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Exhibition of Newly Acquired Drawings Illustrating an Artist's Life in Renaissance Rome to Open June 15 at the J. Paul Getty Museum

Exhibition dates: June 15-August 29, 1999
PRESS PREVIEW: June 15, 9am-11am

On view will be a series of 20 drawings by Federico Zuccaro (1541-1609) chronicling the artistic coming of age of his older brother, Taddeo, from his early apprenticeship to his first major commission at the age of 18. The drawings were acquired by the Getty earlier this year and will be shown here for the first time. In addition, the Museum will be displaying drawings from its collection by both Taddeo and Federico and a rare 1568 edition of Giorgio Vasari’s Lives of the Artists, from the Getty Research Institute’s special collections. In it, Vasari established the importance of drawing to the artistic process and provided the most valuable source of information on Taddeo’s career, describing most of the scenes in the exhibition.

Taddeo Zuccaro (1529-1566) was among the most famous Italian artists of his time and was a virtually unrivaled draftsman. He was also the teacher of his younger brother, Federico, who became one of the major painters and art theorists of his generation. Both were proponents of Mannerism, which formed a bridge between the Renaissance and Baroque periods.

The Getty series of drawings by Federico of his brother represent a moving tribute beginning with a tender image of Taddeo leaving home as a young boy of 14. The drawings present a vivid record of how Renaissance artists trained and worked, depicting artists painting in the studio, grinding pigments, working on scaffolding, and constantly exercising the skill of drawing. Federico emphasizes Taddeo’s passion for drawing, showing him in various spots in Rome, sketching its renowned artistic monuments. In one scene, Taddeo draws the famous ancient Roman statue of the Laocoön, in the Belvedere Court of the Vatican, while in another Taddeo copies Michelangelo’s newly completed Last Judgement fresco in the Sistine Chapel. The series culminates in a scene showing Taddeo working on his first major commission to paint frescoes adorning the façade of the Palazzo Mattei with Michelangelo and Vasari looking on and marveling at the young master’s genius.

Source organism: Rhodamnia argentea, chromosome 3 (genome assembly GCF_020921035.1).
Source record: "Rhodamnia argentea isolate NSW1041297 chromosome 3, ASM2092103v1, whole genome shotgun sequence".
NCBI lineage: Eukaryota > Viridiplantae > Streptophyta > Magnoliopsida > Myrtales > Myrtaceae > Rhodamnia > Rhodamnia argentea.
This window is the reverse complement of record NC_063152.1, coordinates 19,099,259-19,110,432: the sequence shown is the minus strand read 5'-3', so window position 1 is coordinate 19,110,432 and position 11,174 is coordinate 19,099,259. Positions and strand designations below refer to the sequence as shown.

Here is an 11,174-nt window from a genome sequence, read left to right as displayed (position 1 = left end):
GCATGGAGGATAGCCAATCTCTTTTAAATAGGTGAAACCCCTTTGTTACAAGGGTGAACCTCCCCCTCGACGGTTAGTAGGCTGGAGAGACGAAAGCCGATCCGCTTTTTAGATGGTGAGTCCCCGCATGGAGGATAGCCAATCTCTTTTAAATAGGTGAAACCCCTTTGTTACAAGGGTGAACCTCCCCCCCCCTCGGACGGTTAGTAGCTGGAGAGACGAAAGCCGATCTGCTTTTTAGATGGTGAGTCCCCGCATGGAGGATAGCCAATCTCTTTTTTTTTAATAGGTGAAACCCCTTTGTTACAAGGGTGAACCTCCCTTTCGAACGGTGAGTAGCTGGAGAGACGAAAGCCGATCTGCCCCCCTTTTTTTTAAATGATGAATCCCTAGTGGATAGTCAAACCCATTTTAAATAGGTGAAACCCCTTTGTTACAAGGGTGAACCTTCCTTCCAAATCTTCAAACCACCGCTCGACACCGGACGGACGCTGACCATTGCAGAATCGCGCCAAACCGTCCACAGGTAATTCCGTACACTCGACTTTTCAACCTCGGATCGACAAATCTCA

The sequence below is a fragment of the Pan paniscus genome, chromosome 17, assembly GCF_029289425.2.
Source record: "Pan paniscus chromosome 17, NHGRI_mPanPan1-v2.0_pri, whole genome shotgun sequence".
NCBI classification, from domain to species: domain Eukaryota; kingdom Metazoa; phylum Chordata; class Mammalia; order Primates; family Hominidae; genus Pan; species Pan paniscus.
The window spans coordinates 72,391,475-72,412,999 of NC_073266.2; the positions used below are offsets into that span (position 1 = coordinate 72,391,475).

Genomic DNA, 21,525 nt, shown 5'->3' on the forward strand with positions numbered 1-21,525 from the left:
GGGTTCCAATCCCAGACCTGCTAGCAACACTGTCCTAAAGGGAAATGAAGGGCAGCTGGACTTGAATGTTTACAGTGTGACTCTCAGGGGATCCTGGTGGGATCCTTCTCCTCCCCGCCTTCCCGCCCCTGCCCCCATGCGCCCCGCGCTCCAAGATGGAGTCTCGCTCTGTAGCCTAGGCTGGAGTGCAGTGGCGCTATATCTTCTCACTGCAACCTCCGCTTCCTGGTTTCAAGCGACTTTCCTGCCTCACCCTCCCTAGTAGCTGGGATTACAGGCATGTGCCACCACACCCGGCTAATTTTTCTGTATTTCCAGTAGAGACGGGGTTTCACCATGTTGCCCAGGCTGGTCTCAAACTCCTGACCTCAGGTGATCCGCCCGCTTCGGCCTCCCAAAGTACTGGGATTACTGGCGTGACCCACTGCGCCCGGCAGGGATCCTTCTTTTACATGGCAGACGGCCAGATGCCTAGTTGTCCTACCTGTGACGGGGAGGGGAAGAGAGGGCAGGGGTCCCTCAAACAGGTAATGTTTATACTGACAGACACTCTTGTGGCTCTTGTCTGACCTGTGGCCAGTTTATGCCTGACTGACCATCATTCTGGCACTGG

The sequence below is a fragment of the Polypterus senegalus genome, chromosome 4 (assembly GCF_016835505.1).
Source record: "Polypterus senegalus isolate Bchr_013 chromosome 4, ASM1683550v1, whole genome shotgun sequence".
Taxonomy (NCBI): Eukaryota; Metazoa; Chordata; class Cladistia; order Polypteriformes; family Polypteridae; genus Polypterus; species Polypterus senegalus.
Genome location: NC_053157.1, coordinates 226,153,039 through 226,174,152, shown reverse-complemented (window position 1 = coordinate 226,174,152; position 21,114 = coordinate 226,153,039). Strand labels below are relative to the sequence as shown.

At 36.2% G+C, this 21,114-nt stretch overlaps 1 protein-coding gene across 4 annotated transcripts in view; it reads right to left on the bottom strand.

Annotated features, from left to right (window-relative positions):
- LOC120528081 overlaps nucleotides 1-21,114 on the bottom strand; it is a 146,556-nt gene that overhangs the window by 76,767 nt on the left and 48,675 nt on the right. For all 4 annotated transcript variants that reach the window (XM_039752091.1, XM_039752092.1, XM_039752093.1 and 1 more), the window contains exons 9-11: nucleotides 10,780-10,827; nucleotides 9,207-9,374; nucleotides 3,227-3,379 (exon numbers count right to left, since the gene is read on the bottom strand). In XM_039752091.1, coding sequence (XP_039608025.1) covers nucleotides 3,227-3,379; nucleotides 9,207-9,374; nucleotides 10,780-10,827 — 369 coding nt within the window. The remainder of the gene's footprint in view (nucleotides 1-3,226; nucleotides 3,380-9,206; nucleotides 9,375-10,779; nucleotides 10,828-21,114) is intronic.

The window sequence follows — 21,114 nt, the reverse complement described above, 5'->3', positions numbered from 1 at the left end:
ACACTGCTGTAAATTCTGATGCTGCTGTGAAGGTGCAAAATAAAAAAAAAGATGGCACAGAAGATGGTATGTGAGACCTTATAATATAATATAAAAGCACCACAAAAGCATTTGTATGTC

Lee Hendrix, recently appointed curator of drawings, comments, "This affecting series is one of the collection’s key means of highlighting the practice, history, and import of the art of drawing. With its vivid scenes showing the early career of Taddeo Zuccaro, it is one of our most powerful tools for showing visitors how draftsmen of the past worked and what inspired them to draw."

On August 3, 1999, the Museum will open Recent Additions to the Drawings Collection, which features works that have entered the collection since 1996. Highlights include works by Pieter Coecke van Aelst, Peter Paul Rubens, Pierre Bonnard, and Aubrey Beardsley.

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About the Getty:

The J. Paul Getty Trust is an international cultural and philanthropic institution devoted to the visual arts that features the Getty Conservation Institute, the Getty Foundation, the J. Paul Getty Museum, and the Getty Research Institute. The J. Paul Getty Trust and Getty programs serve a varied audience from two locations: the Getty Center in Los Angeles and the Getty Villa in Malibu.

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The J. Paul Getty Museum collects in seven distinct areas, including Greek and Roman antiquities, European paintings, drawings, manuscripts, sculpture, and decorative arts, and European and American photographs. The Museum's mission is to make the collection meaningful and attractive to a broad audience by presenting and interpreting the works of art through educational programs, special exhibitions, publications, conservation, and research.